Ware next asserts that his conviction on Count III should be reversed, as the conviction (and the charge on which it is based) is the product of illegally seized evidence. We disagree.
Soon after he was arrested, Ware consented to a search of his apartment. He executed a preprinted consent form giving permission for a "complete search" of his apartment and authorization to seize, among other items, "any drugs." The searching officers took with them a key ring that was seized from Ware upon his arrest. The ring contained the keys that Ware identified to a deputy as giving access to the apartment. Using one of the keys on the ring, which was the same brand as the two keys that opened the security door to the apartment complex and the door to Ware's living quarters, the deputy opened the door to a locked storage room approximately ten feet from Ware's apartment door. Inside, there were four to six screened-in bins or lockers. Securing one of the bins was a lock with a brand name matching one of the keys on the ring. Upon using this key to open the bin, the searching officers found a suitcase that contained a briefcase, inside which were approximately ten ounces of cocaine. That evidence was the basis for Ware's indictment on a charge of possession with intent to distribute cocaine, Count III, and his subsequent conviction. Ware argues that the search of the bin, and consequent seizure of the cocaine, violated his Fourth Amendment rights, as the search was beyond the scope of the consent he had given to the search of his apartment.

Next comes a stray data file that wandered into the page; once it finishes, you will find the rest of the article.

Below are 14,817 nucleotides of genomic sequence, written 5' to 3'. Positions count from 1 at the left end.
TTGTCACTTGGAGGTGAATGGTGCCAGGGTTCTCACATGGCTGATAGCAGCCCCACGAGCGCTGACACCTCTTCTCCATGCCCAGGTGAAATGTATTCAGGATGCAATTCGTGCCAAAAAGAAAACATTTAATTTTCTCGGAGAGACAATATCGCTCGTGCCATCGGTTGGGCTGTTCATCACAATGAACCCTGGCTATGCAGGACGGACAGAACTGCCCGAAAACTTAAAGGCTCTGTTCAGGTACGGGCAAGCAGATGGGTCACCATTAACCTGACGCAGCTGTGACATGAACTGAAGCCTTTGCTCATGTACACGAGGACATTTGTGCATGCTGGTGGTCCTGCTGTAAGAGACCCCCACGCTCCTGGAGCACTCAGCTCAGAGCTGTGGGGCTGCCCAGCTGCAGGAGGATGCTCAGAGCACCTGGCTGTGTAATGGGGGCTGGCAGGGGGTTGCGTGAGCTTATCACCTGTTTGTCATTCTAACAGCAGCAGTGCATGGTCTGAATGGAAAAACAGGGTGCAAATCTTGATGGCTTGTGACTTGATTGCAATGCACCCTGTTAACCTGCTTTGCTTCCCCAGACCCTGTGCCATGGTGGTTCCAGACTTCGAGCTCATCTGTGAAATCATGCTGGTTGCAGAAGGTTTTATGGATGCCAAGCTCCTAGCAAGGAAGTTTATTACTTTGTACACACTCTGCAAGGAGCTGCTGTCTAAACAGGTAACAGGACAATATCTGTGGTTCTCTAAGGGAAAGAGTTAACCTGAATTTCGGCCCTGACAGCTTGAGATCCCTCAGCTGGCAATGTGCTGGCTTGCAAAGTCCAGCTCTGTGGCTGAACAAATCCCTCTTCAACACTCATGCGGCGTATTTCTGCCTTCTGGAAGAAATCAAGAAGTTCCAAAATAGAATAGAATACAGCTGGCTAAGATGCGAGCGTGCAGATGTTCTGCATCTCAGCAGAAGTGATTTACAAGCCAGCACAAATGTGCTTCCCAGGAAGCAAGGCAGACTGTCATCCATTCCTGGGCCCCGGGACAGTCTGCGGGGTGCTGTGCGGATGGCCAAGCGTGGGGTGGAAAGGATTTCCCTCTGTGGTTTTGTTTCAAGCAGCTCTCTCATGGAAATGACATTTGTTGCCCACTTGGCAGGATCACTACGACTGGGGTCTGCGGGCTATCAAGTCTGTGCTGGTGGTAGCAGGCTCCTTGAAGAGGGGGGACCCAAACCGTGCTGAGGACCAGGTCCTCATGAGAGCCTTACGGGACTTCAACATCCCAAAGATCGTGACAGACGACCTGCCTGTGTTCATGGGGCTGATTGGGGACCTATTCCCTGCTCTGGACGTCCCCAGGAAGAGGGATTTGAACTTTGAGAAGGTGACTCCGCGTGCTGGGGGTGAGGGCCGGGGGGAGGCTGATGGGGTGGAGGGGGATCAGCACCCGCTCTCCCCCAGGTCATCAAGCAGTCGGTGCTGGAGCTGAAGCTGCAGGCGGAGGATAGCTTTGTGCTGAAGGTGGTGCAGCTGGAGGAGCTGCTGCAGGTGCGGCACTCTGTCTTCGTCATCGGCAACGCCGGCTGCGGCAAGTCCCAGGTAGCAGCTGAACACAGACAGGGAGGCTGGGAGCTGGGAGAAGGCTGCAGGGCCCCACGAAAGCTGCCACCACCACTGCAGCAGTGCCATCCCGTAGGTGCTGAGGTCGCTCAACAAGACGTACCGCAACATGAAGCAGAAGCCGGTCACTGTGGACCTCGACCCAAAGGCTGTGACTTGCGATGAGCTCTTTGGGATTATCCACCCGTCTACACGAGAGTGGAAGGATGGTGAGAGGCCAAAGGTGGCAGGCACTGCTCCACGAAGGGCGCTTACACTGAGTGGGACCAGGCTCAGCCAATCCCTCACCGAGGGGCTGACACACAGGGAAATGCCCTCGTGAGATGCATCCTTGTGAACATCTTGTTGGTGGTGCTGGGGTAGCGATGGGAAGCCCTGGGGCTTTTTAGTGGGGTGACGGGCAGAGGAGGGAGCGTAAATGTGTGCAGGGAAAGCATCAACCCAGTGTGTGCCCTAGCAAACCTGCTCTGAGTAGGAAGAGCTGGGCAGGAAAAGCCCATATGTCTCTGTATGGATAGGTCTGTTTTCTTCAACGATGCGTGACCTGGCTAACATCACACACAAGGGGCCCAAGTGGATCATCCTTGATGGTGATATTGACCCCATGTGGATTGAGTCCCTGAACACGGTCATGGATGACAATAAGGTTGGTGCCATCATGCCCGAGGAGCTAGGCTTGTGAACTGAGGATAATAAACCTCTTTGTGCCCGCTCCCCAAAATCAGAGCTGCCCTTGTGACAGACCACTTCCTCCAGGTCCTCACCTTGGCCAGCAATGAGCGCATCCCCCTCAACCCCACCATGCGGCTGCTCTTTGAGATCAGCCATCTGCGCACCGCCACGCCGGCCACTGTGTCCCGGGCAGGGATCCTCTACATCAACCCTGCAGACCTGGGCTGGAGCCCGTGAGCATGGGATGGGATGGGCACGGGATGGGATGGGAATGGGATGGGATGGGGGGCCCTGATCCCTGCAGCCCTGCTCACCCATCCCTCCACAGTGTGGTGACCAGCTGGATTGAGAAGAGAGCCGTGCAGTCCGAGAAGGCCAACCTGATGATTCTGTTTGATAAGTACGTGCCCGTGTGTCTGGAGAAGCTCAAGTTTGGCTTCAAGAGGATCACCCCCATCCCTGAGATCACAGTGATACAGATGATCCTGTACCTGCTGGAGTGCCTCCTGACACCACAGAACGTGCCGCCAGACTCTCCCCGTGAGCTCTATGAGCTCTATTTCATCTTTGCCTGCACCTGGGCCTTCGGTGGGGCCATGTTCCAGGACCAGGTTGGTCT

The cocaine seized from the storage area was the subject of a suppression hearing in the District Court. The court found that Ware's consent extended to the storage room and bin, and that items found therein could constitutionally be admitted into evidence. We review such findings by a district court under the clearly erroneous standard. See United States v. Archer, 840 F.2d 567, 571 (8th Cir.), cert. denied, --- U.S. ----, 109 S.Ct. 365, 102 L.Ed.2d 354 (1988). "Under that standard, this court will ordinarily affirm the trial court's decision unless it is not supported by substantial evidence, it evolves from an erroneous conception of the applicable law, or we are left with a firm conviction that a mistake has been made after having considered the entire record." United States v. Wallraff, 705 F.2d 980, 987 (8th Cir.1983).